Here are 10 questions to ask your health care provider about menopause.
Do I need treatment for my menopause?
Is hormone replacement therapy right for me?
What side effects can I expect from hormone replacement therapy, and how can I deal with them?
Am I at high risk for heart disease?
Should I undergo bone density screening? How often should I be screened?
Should I be taking medicines other than estrogen to protect my bones or my heart?
Could any medicines other than estr...
About 6 months to a year before your
periods stop, your estrogen starts to drop. When it drops past a certain point,
your menstrual cycles stop. After a year of no menstrual periods, you are said
to have "reached menopause."
During the next year or so, estrogen levels keep going down. This lowers your risk for certain types of cancers (estrogen is linked to some types of cancerous cell growth). But low estrogen
also creates some health concerns, such as:
Bone loss. Low
estrogen levels after menopause speed bone loss, increasing your risk of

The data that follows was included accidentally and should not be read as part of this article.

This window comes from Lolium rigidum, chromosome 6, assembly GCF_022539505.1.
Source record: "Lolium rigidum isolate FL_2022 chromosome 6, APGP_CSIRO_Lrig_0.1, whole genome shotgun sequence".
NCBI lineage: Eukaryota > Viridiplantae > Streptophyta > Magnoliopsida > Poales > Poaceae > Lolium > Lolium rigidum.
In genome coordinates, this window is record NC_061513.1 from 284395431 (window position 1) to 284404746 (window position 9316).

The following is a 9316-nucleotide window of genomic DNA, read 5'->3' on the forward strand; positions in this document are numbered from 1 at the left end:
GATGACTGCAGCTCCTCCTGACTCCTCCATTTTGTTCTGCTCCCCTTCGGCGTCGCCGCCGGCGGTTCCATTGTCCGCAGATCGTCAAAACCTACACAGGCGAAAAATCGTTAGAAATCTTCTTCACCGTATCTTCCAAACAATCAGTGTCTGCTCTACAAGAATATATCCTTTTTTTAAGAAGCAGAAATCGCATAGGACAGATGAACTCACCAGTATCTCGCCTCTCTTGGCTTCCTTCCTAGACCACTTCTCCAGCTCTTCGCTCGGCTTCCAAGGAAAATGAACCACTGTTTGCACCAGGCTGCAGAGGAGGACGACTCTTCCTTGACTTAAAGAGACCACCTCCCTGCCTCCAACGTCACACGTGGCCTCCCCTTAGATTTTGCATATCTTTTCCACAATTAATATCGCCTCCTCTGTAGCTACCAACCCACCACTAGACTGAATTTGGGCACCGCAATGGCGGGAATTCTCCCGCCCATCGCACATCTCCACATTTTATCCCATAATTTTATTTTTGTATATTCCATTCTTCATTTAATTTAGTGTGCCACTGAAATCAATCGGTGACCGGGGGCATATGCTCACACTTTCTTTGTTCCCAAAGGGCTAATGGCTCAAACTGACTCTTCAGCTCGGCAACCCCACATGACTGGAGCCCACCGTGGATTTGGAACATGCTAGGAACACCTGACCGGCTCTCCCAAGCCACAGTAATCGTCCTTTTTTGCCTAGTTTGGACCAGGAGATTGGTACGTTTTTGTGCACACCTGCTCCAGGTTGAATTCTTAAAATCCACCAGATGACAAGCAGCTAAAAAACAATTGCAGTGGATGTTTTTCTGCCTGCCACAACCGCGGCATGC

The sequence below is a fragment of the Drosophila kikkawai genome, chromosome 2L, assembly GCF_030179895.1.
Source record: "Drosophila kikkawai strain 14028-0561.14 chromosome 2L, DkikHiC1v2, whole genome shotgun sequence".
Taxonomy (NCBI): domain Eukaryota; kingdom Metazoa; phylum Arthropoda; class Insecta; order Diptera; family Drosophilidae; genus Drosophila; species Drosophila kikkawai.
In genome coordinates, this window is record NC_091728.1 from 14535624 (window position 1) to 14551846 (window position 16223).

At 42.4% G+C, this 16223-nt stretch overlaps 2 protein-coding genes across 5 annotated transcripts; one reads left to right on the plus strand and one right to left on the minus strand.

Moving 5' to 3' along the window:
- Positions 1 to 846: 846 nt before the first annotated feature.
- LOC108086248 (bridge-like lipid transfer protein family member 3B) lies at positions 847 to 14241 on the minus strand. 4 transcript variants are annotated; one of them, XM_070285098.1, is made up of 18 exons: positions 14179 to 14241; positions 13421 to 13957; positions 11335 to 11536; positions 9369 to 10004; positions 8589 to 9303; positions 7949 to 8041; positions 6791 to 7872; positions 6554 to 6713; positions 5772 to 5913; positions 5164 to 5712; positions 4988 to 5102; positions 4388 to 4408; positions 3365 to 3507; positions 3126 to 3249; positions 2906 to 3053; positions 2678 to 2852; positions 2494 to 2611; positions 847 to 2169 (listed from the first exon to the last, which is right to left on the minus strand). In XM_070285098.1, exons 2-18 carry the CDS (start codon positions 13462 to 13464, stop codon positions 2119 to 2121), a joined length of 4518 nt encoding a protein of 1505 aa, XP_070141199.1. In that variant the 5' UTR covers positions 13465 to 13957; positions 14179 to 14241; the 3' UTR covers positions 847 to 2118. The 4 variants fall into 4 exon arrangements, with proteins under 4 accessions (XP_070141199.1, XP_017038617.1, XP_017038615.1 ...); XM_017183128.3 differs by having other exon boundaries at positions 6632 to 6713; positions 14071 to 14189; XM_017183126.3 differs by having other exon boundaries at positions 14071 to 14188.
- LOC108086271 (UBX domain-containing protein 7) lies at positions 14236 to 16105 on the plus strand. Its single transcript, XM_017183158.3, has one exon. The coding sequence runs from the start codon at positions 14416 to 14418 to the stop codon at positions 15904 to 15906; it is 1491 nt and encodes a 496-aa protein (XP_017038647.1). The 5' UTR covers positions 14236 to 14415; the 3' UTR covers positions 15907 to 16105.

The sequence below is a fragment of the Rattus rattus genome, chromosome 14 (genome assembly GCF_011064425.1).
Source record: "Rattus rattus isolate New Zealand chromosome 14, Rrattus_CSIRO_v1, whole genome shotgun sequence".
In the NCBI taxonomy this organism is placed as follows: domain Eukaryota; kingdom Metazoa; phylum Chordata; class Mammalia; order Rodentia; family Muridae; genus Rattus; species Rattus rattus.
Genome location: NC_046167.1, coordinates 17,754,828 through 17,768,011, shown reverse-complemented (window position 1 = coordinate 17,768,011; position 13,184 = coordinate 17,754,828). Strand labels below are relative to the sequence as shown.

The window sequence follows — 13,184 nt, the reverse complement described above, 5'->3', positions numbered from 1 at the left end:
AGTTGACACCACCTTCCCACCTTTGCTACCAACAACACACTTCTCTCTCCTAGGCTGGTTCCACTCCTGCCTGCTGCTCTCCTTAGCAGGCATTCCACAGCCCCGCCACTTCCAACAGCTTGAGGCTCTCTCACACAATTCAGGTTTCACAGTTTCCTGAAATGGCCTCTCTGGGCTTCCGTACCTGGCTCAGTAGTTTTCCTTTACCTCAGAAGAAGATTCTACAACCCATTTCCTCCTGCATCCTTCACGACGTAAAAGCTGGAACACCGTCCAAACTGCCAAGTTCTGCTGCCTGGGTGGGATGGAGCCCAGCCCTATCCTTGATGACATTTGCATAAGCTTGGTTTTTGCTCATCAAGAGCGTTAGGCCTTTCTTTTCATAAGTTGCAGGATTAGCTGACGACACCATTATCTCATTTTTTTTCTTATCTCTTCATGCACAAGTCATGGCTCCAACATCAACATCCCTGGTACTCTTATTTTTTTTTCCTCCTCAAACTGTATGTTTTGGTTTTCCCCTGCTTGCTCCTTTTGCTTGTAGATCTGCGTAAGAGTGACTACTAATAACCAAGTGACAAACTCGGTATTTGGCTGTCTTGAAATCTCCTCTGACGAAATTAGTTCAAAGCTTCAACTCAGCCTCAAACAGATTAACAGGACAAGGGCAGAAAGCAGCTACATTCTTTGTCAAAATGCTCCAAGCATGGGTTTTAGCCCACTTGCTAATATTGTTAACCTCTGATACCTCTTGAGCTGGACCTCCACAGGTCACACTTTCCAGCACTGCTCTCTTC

Skin changes. Low estrogen leads to low
collagen, which is a building block of skin and
connective tissue. It's normal to have thinner, dryer, wrinkled skin after
menopause. The vaginal lining and the lower urinary tract also thin and weaken.
This condition can make sexual activity difficult. It can also increase the risk of
vaginal and urinary tract infections.
Tooth and gum changes. Low estrogen
affects connective tissue, which increases your risk of tooth loss and possibly
Although the reasons aren't well understood,
a woman's risk of heart disease increases after menopause. Because heart
disease is the number one killer of women, consider your heart risk factors
when making lifestyle and treatment decisions.